2022 Atlantic Hurricane Season to Show ‘Above Normal’ Activity, NOAA Predicts

The 2022 Atlantic hurricane season is expected to be "above normal," with 14 to 21 named storms, up to 10 hurricanes, and up to six major hurricanes, according to National Oceanic and Atmospheric Administration (NOAA) scientists.

Source: WSJ | Published on May 25, 2022

Huge hurricane between Florida and Cuba. Elements of this image furnished by NASA

The forecast calls for a hurricane season that falls short of the most active on record, which occurred in 2020 and featured 30 named storms. Nonetheless, it would be the seventh consecutive above-average year on record, according to NOAA Administrator Rick Spinrad.

Warm seasonal sea-surface temperatures in the Atlantic Ocean and Caribbean Sea are expected to contribute to activity this season, which runs from June 1 to November 30. Typically, after August 1, 90 percent of storms in the region occur.

An average Atlantic hurricane season—defined by NOAA as storm frequency averaged between 1991 and 2020—produces 14 named storms, seven hurricanes, and three major hurricanes.

Tropical storms are named by NOAA when their winds reach 39 miles per hour or higher. Hurricanes are storms with winds of 74 miles per hour or greater. The strongest of these, with winds of at least 111 miles per hour, are designated as major hurricanes.

NOAA's calculations take into account millions of data points collected over months, according to Matthew Rosencrans, the agency's seasonal hurricane outlook lead. Surface sea temperatures collected by buoys, atmospheric temperature measurements taken by weather balloons, and humidity levels measured by satellites are examples of these.

NOAA also takes into account the impact of global weather and climate patterns. An intense monsoon season, for example, off the coast of West Africa creates ideal conditions for storms to form in the Atlantic. In addition, the El Nio-Southern Oscillation, which causes alternating "El Nio" heating and "La Nia" cooling conditions in the Pacific, influences how many storms form.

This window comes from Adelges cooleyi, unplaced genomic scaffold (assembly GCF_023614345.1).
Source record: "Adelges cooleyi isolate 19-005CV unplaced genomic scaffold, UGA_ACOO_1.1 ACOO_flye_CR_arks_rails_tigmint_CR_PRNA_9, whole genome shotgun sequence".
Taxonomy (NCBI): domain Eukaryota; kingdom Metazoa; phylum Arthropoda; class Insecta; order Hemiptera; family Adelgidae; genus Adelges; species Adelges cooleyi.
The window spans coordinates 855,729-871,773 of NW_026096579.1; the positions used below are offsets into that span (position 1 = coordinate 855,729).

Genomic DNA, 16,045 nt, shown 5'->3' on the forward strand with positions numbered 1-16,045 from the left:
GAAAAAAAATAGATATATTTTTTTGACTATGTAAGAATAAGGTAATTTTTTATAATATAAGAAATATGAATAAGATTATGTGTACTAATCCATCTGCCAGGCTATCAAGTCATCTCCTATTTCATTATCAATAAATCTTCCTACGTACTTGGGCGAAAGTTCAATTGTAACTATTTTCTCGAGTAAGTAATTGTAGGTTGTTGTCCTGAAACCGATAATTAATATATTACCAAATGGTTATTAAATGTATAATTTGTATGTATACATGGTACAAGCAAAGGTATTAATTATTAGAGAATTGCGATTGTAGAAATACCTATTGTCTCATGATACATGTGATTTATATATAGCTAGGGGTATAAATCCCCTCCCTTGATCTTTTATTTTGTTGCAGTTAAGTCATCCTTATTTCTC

The current cool La Nia Pacific conditions, which are associated with more active hurricane years, and a strong west African monsoon season, according to the agency, are key factors influencing the activity of this year's hurricane season.

In April, a team from Colorado State University made a similar prediction, predicting 19 named storms for the season. The team expects nine of them to become hurricanes, with four likely to intensify further to major hurricane strength.

According to scientists from the United Nations Intergovernmental Panel on Climate Change, as well as NOAA and other national monitoring agencies, climate change is amplifying hurricanes. Heat-trapping greenhouse gases warm the atmosphere, which warms the ocean. Warmer ocean temperatures fuel more powerful and destructive storms, resulting in higher storm surge and more rain.


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The annual global sea-surface temperature in 2020 was 0.76 degrees Celsius higher than the 20th century average, or 1.37 degrees Fahrenheit.

"One of the clear indicators of climate-change impact on hurricanes is really coming through changes in rainfall," said Kevin Reed, associate dean for research at Stony Brook University's School of Marine and Atmospheric Sciences, who studies climate and extreme weather events.

An April study published in the journal Nature Communications co-written by Dr. Reed, shows Atlantic storms dumped 10% more rain over hourly intervals during the record-breaking 2020 season than they would have in the absence of climate change.

According to a December 2017 study published in Environmental Research Letters that examined the warming climate's contribution to Hurricane Harvey, which inundated parts of Texas with more than 50 inches of rain, the event was 15% wetter than it would have been without climate change effects.

A January study published in the journal Nature Geoscience indicates that rising global temperatures may be shifting tropical storm paths poleward. The study discovered that temperate regions that have only seen a few hurricanes are more likely to see them more frequently.

NOAA advises residents in high-risk areas to check state emergency websites to see if they live in an evacuation zone, plan multiple evacuation routes, and stock up on basic supplies such as gasoline, food and water, and medications. The agency also suggests that homeowners keep their insurance policies up to date and that their homes meet hurricane code.

"Take those actions right now," Mr. Rosencrans instructed.